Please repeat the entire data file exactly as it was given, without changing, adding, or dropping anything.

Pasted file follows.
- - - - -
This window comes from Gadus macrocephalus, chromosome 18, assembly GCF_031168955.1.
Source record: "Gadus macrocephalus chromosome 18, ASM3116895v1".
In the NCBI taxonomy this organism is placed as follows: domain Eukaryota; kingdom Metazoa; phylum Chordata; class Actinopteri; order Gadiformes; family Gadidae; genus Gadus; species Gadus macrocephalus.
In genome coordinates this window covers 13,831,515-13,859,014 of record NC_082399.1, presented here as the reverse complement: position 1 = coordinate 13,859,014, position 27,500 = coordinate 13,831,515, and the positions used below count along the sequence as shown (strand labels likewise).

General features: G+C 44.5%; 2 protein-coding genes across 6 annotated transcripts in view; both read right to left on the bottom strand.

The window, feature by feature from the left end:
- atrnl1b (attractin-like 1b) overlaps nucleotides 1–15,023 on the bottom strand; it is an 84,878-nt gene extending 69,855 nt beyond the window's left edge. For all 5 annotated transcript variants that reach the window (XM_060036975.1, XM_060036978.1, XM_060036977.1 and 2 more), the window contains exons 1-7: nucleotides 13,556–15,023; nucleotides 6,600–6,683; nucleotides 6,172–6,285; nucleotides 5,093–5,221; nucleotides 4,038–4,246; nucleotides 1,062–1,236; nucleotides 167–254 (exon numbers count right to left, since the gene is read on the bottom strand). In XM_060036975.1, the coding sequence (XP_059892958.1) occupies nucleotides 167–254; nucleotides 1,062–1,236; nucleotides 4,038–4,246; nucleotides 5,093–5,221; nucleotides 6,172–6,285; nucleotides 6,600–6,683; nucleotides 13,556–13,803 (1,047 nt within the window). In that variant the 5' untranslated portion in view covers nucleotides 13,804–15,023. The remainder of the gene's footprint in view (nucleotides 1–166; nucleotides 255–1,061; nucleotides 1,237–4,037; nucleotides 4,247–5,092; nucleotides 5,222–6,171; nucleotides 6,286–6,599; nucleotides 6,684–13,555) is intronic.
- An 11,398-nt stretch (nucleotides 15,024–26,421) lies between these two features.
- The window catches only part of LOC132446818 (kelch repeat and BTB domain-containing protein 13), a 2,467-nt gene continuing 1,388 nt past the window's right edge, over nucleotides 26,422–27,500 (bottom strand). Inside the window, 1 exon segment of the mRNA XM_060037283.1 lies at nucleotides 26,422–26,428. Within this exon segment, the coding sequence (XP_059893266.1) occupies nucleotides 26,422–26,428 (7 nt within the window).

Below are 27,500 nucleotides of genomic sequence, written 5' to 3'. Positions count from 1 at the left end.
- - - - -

This window comes from Gadus macrocephalus, chromosome 18, assembly GCF_031168955.1.
Source record: "Gadus macrocephalus chromosome 18, ASM3116895v1".
In the NCBI taxonomy this organism is placed as follows: domain Eukaryota; kingdom Metazoa; phylum Chordata; class Actinopteri; order Gadiformes; family Gadidae; genus Gadus; species Gadus macrocephalus.
In genome coordinates this window covers 13,831,515-13,859,014 of record NC_082399.1, presented here as the reverse complement: position 1 = coordinate 13,859,014, position 27,500 = coordinate 13,831,515, and the positions used below count along the sequence as shown (strand labels likewise).

General features: G+C 44.5%; 2 protein-coding genes across 6 annotated transcripts in view; both read right to left on the bottom strand.

The window, feature by feature from the left end:
- atrnl1b (attractin-like 1b) overlaps nucleotides 1–15,023 on the bottom strand; it is an 84,878-nt gene extending 69,855 nt beyond the window's left edge. For all 5 annotated transcript variants that reach the window (XM_060036975.1, XM_060036978.1, XM_060036977.1 and 2 more), the window contains exons 1-7: nucleotides 13,556–15,023; nucleotides 6,600–6,683; nucleotides 6,172–6,285; nucleotides 5,093–5,221; nucleotides 4,038–4,246; nucleotides 1,062–1,236; nucleotides 167–254 (exon numbers count right to left, since the gene is read on the bottom strand). In XM_060036975.1, the coding sequence (XP_059892958.1) occupies nucleotides 167–254; nucleotides 1,062–1,236; nucleotides 4,038–4,246; nucleotides 5,093–5,221; nucleotides 6,172–6,285; nucleotides 6,600–6,683; nucleotides 13,556–13,803 (1,047 nt within the window). In that variant the 5' untranslated portion in view covers nucleotides 13,804–15,023. The remainder of the gene's footprint in view (nucleotides 1–166; nucleotides 255–1,061; nucleotides 1,237–4,037; nucleotides 4,247–5,092; nucleotides 5,222–6,171; nucleotides 6,286–6,599; nucleotides 6,684–13,555) is intronic.
- An 11,398-nt stretch (nucleotides 15,024–26,421) lies between these two features.
- The window catches only part of LOC132446818 (kelch repeat and BTB domain-containing protein 13), a 2,467-nt gene continuing 1,388 nt past the window's right edge, over nucleotides 26,422–27,500 (bottom strand). Inside the window, 1 exon segment of the mRNA XM_060037283.1 lies at nucleotides 26,422–26,428. Within this exon segment, the coding sequence (XP_059893266.1) occupies nucleotides 26,422–26,428 (7 nt within the window).

Below are 27,500 nucleotides of genomic sequence, written 5' to 3'. Positions count from 1 at the left end.